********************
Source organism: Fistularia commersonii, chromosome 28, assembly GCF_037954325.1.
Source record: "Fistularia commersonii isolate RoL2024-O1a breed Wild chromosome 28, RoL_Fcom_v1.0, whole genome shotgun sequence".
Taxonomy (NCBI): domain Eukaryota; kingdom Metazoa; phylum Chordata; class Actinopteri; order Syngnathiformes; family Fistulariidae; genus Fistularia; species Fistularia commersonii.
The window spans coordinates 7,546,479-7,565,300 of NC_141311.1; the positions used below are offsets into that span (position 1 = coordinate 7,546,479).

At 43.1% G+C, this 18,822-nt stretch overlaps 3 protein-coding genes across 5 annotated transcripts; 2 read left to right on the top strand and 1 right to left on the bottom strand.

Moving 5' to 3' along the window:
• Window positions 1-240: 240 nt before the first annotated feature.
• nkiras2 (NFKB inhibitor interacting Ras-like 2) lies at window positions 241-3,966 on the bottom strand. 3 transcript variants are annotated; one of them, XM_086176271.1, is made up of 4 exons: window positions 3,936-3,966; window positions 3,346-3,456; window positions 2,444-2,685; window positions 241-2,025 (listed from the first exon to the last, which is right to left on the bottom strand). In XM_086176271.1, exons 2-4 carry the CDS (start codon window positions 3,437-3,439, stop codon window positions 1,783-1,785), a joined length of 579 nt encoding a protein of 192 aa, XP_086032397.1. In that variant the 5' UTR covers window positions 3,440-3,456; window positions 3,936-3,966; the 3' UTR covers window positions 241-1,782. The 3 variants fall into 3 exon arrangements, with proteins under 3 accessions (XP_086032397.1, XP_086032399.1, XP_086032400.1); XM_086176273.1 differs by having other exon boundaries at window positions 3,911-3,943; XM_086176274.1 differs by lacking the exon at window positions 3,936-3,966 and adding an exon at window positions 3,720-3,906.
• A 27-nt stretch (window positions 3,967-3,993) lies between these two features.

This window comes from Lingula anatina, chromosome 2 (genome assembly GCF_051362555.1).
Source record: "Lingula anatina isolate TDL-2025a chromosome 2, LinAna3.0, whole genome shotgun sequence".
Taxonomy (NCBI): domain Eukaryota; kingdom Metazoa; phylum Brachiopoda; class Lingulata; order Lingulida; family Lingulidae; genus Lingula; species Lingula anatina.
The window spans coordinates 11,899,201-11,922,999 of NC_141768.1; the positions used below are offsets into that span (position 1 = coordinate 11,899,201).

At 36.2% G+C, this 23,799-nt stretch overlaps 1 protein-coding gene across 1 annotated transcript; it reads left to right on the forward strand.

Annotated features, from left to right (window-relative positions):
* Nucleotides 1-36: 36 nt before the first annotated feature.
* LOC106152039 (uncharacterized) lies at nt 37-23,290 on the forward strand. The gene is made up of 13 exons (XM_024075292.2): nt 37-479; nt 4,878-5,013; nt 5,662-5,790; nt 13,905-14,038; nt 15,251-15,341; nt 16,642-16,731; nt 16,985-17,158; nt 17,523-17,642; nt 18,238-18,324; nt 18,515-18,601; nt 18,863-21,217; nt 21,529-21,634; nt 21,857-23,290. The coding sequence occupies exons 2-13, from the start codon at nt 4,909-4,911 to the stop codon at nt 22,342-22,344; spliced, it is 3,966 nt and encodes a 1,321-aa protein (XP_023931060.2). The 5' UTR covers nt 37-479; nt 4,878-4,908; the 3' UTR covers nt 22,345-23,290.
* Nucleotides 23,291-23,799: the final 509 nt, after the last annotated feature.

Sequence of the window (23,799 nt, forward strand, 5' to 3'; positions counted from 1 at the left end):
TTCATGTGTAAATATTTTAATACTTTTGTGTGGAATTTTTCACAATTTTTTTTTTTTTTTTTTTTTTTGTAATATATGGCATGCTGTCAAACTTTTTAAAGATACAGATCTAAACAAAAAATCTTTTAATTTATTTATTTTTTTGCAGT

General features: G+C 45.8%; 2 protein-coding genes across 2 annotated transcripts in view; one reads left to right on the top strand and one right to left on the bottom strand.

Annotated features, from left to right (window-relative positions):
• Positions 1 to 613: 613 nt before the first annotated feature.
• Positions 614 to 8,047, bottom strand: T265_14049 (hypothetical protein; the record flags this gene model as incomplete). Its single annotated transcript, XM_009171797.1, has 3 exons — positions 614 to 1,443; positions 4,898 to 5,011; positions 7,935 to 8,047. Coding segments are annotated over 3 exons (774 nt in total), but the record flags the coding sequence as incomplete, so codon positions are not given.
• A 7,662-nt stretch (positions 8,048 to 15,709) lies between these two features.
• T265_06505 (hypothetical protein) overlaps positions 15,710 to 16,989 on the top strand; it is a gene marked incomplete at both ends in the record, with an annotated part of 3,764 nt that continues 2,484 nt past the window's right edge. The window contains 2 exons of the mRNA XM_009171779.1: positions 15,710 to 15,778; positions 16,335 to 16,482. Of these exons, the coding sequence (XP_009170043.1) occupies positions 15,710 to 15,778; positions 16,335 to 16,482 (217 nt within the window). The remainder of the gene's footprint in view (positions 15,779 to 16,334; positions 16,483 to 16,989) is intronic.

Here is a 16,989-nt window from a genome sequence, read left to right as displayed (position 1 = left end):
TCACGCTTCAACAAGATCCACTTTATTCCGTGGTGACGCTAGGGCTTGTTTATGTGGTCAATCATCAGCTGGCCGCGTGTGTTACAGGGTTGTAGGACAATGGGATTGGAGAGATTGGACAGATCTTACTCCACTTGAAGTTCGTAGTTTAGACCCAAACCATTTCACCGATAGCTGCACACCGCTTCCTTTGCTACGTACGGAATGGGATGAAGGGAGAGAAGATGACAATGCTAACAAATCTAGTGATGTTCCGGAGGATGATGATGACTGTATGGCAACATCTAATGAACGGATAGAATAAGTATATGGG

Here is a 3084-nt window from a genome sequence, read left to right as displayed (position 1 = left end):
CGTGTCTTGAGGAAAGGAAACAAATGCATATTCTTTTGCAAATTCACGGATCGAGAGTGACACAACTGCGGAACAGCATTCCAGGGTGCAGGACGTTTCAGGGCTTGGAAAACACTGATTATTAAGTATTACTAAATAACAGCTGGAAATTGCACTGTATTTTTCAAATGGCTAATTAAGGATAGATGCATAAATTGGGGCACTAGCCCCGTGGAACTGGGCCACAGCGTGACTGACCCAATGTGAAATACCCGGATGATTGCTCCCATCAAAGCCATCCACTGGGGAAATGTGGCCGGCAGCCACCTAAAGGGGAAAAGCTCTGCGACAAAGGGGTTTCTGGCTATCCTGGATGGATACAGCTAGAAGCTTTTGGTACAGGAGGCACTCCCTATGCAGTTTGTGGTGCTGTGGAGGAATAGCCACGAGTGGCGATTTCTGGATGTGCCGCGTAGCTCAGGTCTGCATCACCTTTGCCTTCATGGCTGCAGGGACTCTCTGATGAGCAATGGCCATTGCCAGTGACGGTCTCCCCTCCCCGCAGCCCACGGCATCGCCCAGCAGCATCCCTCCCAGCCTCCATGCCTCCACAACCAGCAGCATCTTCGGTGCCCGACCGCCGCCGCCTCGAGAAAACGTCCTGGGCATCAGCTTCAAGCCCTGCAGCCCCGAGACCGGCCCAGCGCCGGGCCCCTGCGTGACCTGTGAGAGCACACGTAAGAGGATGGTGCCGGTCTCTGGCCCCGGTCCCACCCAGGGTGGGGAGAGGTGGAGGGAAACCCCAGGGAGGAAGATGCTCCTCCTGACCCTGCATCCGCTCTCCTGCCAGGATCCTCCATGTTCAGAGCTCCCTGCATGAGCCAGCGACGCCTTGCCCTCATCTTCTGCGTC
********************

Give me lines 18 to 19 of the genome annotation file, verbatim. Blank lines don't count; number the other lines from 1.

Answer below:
* Nucleotides 23,291-23,799: the final 509 nt, after the last annotated feature.

Sequence of the window (23,799 nt, forward strand, 5' to 3'; positions counted from 1 at the left end):